Happy Valentine’s Day!
It’s all about love, and I love this recent New York Times article:
The beloved bar has come a long way in quality and complexity. Here’s a primer on how it’s made, and how to choose the best and most ethically produced.
…bean-to-bar chocolate makers obsess over the character and ethical origins of their beans.
This is in marked contrast to mainstream industrial chocolate, in which the beans are a commodity product, bought in bulk for price, not quality.
The best bean-to-bar chocolate makers (also called craft or micro chocolate makers) choose beans the way chefs choose tomatoes — obsessively, often visiting the farms where the beans are grown. They roast and grind the beans themselves before making them into chocolate bars.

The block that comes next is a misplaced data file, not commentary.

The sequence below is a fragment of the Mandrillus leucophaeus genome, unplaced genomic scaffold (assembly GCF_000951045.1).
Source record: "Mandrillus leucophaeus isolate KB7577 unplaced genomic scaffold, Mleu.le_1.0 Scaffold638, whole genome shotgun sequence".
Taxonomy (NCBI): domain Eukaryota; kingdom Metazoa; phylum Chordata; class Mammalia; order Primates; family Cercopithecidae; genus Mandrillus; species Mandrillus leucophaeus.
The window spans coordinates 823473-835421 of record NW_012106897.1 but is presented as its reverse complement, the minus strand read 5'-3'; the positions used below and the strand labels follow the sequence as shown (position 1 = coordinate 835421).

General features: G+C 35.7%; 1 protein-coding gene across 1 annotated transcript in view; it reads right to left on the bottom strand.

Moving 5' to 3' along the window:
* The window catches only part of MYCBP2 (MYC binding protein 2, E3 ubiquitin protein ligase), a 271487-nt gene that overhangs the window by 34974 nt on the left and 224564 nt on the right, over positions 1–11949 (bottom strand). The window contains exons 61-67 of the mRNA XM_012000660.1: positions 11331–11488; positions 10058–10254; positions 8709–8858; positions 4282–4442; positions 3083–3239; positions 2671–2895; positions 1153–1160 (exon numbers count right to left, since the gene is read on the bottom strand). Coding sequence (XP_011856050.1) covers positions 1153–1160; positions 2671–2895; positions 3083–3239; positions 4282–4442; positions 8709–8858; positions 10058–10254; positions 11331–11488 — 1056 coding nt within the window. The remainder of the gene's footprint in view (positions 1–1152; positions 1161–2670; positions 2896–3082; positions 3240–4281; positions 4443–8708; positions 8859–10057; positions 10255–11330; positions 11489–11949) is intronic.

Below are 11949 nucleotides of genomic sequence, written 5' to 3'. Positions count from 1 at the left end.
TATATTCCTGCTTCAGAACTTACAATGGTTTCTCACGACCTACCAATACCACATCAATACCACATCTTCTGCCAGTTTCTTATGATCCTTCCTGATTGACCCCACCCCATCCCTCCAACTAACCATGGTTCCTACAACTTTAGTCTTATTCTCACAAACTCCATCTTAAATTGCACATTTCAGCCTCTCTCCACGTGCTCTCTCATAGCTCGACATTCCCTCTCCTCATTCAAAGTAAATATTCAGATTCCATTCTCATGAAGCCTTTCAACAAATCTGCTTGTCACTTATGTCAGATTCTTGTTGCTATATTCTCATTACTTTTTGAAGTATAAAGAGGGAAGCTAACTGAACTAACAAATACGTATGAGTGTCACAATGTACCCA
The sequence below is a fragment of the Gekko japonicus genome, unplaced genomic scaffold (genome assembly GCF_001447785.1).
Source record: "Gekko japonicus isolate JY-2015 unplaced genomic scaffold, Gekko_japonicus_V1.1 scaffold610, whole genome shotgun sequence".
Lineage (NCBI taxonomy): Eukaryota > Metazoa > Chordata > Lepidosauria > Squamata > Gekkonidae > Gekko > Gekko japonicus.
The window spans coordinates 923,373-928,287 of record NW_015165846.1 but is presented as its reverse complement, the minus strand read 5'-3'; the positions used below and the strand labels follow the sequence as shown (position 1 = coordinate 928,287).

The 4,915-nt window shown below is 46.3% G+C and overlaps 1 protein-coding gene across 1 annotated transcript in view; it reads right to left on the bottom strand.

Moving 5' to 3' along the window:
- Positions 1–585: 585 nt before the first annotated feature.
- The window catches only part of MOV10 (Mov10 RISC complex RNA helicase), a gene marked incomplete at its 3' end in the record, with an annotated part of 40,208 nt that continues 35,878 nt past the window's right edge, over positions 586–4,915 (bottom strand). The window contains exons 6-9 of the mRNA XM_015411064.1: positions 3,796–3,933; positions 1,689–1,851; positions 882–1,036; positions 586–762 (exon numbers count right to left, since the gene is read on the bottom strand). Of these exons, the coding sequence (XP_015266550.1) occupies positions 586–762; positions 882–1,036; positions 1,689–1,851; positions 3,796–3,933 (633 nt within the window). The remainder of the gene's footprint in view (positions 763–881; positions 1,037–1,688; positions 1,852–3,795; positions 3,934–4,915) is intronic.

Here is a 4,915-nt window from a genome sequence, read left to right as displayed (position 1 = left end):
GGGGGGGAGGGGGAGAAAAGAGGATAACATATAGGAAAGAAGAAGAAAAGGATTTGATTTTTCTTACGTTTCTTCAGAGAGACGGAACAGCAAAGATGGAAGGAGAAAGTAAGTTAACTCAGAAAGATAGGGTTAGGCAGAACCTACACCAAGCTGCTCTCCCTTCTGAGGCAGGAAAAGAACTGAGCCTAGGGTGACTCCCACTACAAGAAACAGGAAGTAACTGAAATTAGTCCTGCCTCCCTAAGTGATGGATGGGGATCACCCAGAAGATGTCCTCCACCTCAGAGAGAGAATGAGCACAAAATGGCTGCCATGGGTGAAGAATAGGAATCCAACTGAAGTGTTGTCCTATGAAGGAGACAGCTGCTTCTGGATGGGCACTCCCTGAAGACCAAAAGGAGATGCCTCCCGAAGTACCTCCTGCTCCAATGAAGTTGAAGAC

The pastry chef and author David Lebovitz, who wrote “The Great Book of Chocolate,” compares bean-to-bar chocolate to natural wine. “It’s exciting and alive in a way that even really great regular chocolate isn’t,” he said. “It can surprise you.”
Journalist Melissa Clark also notes that her favorite craft chocolate bars include Dandelion Chocolate, Dick Taylor Chocolate, Fruition Chocolate, and Taza Chocolate, four of the brands I am honored to represent!
Here’s to brands that meet my 5 S’s:
- soy-free and lecithin-free
- small-batch and
Onward and upward!
Your friend in chocolate,
Craft Chocolate Brokering, Consulting, Distribution